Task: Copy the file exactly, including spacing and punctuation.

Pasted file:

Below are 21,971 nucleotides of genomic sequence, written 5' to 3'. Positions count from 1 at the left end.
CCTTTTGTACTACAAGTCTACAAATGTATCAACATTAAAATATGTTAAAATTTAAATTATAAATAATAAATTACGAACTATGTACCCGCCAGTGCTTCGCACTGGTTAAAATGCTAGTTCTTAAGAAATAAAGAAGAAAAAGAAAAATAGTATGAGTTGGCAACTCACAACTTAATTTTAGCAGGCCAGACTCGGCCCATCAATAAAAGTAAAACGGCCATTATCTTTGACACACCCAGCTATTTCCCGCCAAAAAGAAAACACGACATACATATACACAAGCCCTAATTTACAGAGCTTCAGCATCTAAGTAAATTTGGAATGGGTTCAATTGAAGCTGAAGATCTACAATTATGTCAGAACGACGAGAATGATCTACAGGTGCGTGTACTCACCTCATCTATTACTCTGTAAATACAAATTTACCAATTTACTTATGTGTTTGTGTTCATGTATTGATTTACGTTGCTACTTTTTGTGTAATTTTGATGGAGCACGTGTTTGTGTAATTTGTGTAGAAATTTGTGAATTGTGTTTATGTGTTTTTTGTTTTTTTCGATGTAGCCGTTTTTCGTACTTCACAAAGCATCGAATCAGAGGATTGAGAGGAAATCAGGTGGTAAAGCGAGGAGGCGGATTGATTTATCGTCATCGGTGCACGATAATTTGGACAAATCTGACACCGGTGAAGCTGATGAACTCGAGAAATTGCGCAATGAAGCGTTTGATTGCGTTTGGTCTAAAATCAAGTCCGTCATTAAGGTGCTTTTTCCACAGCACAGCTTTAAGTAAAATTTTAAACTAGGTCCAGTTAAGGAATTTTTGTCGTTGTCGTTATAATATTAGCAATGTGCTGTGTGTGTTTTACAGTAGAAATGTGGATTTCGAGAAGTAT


Below are 21,971 nucleotides of genomic sequence, written 5' to 3'. Positions count from 1 at the left end.
CCTTTTGTACTACAAGTCTACAAATGTATCAACATTAAAATATGTTAAAATTTAAATTATAAATAATAAATTACGAACTATGTACCCGCCAGTGCTTCGCACTGGTTAAAATGCTAGTTCTTAAGAAATAAAGAAGAAAAAGAAAAATAGTATGAGTTGGCAACTCACAACTTAATTTTAGCAGGCCAGACTCGGCCCATCAATAAAAGTAAAACGGCCATTATCTTTGACACACCCAGCTATTTCCCGCCAAAAAGAAAACACGACATACATATACACAAGCCCTAATTTACAGAGCTTCAGCATCTAAGTAAATTTGGAATGGGTTCAATTGAAGCTGAAGATCTACAATTATGTCAGAACGACGAGAATGATCTACAGGTGCGTGTACTCACCTCATCTATTACTCTGTAAATACAAATTTACCAATTTACTTATGTGTTTGTGTTCATGTATTGATTTACGTTGCTACTTTTTGTGTAATTTTGATGGAGCACGTGTTTGTGTAATTTGTGTAGAAATTTGTGAATTGTGTTTATGTGTTTTTTGTTTTTTTCGATGTAGCCGTTTTTCGTACTTCACAAAGCATCGAATCAGAGGATTGAGAGGAAATCAGGTGGTAAAGCGAGGAGGCGGATTGATTTATCGTCATCGGTGCACGATAATTTGGACAAATCTGACACCGGTGAAGCTGATGAACTCGAGAAATTGCGCAATGAAGCGTTTGATTGCGTTTGGTCTAAAATCAAGTCCGTCATTAAGGTGCTTTTTCCACAGCACAGCTTTAAGTAAAATTTTAAACTAGGTCCAGTTAAGGAATTTTTGTCGTTGTCGTTATAATATTAGCAATGTGCTGTGTGTGTTTTACAGTAGAAATGTGGATTTCGAGAAGTAT